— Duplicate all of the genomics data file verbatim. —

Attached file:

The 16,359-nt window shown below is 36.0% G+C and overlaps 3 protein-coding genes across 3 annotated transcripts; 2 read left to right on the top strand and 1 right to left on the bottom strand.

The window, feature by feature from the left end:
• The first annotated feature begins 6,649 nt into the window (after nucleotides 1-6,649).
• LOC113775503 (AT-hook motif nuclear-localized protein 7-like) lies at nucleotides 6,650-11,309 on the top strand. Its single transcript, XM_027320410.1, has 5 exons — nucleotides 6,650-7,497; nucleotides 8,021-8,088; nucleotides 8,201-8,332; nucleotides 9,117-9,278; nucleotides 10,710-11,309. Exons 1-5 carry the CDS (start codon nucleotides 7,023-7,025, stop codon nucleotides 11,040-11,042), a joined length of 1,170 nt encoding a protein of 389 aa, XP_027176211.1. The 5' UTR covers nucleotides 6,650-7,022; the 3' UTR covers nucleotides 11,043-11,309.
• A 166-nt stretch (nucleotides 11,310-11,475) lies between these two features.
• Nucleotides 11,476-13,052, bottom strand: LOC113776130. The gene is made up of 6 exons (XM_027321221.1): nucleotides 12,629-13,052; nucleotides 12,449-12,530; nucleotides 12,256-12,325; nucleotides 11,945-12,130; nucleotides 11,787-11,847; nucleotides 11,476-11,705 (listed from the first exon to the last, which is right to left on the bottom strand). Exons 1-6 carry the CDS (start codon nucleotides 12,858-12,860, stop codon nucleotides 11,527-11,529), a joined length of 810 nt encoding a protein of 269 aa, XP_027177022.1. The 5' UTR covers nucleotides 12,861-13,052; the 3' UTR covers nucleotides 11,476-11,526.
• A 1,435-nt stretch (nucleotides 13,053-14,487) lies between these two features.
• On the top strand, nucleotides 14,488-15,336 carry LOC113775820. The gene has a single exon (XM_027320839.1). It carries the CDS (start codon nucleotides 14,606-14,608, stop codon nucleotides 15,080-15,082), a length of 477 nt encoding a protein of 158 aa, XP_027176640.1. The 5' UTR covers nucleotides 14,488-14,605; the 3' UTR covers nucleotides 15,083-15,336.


The 16,359-nt window shown below is 36.0% G+C and overlaps 3 protein-coding genes across 3 annotated transcripts; 2 read left to right on the top strand and 1 right to left on the bottom strand.

The window, feature by feature from the left end:
• The first annotated feature begins 6,649 nt into the window (after nucleotides 1-6,649).
• LOC113775503 (AT-hook motif nuclear-localized protein 7-like) lies at nucleotides 6,650-11,309 on the top strand. Its single transcript, XM_027320410.1, has 5 exons — nucleotides 6,650-7,497; nucleotides 8,021-8,088; nucleotides 8,201-8,332; nucleotides 9,117-9,278; nucleotides 10,710-11,309. Exons 1-5 carry the CDS (start codon nucleotides 7,023-7,025, stop codon nucleotides 11,040-11,042), a joined length of 1,170 nt encoding a protein of 389 aa, XP_027176211.1. The 5' UTR covers nucleotides 6,650-7,022; the 3' UTR covers nucleotides 11,043-11,309.
• A 166-nt stretch (nucleotides 11,310-11,475) lies between these two features.
• Nucleotides 11,476-13,052, bottom strand: LOC113776130. The gene is made up of 6 exons (XM_027321221.1): nucleotides 12,629-13,052; nucleotides 12,449-12,530; nucleotides 12,256-12,325; nucleotides 11,945-12,130; nucleotides 11,787-11,847; nucleotides 11,476-11,705 (listed from the first exon to the last, which is right to left on the bottom strand). Exons 1-6 carry the CDS (start codon nucleotides 12,858-12,860, stop codon nucleotides 11,527-11,529), a joined length of 810 nt encoding a protein of 269 aa, XP_027177022.1. The 5' UTR covers nucleotides 12,861-13,052; the 3' UTR covers nucleotides 11,476-11,526.
• A 1,435-nt stretch (nucleotides 13,053-14,487) lies between these two features.
• On the top strand, nucleotides 14,488-15,336 carry LOC113775820. The gene has a single exon (XM_027320839.1). It carries the CDS (start codon nucleotides 14,606-14,608, stop codon nucleotides 15,080-15,082), a length of 477 nt encoding a protein of 158 aa, XP_027176640.1. The 5' UTR covers nucleotides 14,488-14,605; the 3' UTR covers nucleotides 15,083-15,336.